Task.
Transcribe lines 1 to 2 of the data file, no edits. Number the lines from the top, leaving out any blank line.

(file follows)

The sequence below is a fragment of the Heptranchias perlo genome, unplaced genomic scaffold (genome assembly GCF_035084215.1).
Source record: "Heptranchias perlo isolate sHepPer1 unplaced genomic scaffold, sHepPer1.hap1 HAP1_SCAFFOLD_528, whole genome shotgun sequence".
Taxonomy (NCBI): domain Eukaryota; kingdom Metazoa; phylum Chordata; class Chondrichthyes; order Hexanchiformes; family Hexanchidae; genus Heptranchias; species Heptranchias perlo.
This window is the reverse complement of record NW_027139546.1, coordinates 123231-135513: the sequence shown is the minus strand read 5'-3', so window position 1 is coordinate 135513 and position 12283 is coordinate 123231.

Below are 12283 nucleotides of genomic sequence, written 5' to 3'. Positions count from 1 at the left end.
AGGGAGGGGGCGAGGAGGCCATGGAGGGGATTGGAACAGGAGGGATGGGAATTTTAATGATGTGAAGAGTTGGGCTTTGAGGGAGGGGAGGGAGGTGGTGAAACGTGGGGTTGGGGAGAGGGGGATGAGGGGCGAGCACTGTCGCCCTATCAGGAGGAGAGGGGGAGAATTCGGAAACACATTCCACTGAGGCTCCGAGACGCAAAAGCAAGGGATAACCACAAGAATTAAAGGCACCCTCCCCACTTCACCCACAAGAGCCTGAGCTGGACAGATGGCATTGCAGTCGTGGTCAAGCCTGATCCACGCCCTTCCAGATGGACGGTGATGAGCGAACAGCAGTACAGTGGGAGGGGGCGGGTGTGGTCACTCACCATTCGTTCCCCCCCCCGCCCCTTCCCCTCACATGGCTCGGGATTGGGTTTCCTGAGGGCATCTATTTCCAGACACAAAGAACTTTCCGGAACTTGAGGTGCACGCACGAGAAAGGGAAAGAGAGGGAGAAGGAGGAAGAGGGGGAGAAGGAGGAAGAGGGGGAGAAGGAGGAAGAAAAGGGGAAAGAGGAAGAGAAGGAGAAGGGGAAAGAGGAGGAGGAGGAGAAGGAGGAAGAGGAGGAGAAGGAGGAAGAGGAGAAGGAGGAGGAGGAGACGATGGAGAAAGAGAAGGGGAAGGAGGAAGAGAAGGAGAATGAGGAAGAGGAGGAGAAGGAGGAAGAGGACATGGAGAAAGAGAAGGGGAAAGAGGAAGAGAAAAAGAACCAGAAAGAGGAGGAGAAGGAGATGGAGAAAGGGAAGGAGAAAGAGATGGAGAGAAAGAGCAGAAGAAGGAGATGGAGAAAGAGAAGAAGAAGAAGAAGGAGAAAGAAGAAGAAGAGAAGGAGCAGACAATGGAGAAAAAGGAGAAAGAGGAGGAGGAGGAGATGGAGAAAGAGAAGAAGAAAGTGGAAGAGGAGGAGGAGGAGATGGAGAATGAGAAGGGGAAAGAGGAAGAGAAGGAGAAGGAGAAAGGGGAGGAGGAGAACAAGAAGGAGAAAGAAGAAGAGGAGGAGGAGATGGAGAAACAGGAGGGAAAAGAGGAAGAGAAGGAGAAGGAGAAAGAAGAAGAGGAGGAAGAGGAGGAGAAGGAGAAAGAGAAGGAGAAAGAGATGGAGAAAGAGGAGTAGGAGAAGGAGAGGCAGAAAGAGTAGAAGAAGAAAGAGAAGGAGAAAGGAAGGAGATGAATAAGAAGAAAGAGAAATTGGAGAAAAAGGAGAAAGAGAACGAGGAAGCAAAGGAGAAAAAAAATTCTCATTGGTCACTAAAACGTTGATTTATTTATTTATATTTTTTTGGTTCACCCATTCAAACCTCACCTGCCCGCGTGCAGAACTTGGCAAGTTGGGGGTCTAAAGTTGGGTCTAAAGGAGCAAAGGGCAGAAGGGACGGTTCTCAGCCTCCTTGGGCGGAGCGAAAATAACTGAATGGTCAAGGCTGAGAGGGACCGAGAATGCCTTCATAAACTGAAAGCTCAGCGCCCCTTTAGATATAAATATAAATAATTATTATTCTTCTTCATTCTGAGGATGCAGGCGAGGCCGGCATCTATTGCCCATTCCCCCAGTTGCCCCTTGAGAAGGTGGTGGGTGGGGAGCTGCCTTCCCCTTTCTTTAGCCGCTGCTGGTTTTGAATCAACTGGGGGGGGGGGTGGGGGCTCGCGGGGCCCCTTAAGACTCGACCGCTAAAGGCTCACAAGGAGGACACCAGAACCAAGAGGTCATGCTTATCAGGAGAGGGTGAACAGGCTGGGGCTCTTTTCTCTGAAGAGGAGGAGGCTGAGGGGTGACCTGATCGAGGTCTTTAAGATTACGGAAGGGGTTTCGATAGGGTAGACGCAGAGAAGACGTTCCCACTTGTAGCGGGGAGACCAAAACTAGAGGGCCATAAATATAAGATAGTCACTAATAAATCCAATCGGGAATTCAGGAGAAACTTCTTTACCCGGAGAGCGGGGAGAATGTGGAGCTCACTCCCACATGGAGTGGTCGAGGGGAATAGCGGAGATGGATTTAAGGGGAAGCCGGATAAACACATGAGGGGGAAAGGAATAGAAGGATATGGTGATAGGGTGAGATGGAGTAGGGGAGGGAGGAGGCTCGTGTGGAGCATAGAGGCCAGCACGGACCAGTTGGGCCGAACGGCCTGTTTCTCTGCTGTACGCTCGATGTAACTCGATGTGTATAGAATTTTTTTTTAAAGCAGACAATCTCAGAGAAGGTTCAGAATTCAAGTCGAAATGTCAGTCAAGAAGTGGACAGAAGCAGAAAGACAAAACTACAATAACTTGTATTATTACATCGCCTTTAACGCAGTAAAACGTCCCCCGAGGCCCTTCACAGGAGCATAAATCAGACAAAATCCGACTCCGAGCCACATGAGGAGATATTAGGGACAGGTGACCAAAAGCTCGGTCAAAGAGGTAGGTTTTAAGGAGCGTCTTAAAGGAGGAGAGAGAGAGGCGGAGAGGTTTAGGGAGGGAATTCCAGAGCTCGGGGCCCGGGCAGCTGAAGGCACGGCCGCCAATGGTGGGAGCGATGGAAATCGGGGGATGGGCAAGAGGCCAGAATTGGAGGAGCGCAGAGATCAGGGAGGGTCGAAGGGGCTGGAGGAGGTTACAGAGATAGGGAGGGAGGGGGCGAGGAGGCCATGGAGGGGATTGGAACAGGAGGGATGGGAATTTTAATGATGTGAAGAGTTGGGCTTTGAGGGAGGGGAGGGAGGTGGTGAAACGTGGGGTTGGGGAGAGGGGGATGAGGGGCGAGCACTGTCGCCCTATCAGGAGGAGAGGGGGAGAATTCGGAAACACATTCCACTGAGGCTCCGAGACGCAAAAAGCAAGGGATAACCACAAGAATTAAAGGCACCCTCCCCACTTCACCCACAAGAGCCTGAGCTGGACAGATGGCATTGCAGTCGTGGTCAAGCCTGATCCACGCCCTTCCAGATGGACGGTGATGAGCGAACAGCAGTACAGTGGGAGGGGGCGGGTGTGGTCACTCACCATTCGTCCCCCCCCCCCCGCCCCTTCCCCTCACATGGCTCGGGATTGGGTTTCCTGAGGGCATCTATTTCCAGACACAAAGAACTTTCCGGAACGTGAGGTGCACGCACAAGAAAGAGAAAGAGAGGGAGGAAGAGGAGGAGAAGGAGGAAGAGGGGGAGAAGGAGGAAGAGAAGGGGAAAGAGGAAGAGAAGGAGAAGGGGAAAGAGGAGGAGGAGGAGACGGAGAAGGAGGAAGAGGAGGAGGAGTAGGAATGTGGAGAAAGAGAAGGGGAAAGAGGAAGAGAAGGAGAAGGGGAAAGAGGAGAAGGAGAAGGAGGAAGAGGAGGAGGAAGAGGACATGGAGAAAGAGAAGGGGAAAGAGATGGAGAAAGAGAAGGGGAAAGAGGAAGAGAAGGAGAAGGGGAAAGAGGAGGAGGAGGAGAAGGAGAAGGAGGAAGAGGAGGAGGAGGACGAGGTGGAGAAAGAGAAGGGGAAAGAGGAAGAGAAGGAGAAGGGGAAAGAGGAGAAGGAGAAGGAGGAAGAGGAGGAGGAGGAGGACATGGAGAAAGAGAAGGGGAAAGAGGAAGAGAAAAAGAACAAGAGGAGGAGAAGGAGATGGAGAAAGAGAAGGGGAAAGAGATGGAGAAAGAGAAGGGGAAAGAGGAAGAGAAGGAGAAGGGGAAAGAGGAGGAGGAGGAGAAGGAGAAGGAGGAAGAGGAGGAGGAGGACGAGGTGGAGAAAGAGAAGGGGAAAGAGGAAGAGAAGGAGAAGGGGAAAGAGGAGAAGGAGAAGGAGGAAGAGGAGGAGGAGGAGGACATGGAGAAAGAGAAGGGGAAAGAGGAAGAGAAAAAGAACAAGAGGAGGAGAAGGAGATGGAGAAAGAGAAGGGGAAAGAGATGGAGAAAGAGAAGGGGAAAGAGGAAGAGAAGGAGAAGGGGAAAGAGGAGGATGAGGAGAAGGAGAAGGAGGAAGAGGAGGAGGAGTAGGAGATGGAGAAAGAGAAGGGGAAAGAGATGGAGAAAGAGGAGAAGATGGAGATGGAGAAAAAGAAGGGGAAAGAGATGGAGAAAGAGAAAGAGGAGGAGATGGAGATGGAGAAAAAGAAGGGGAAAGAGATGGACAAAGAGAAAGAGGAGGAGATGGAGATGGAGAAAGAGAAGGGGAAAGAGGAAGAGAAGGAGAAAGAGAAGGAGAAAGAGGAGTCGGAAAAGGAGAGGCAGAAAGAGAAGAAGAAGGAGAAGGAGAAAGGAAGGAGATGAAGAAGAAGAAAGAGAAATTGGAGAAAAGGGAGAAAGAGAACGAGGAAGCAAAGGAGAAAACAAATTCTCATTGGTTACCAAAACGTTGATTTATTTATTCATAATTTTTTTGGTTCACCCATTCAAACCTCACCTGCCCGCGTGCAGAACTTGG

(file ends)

The sequence below is a fragment of the Heptranchias perlo genome, unplaced genomic scaffold (genome assembly GCF_035084215.1).
Source record: "Heptranchias perlo isolate sHepPer1 unplaced genomic scaffold, sHepPer1.hap1 HAP1_SCAFFOLD_528, whole genome shotgun sequence".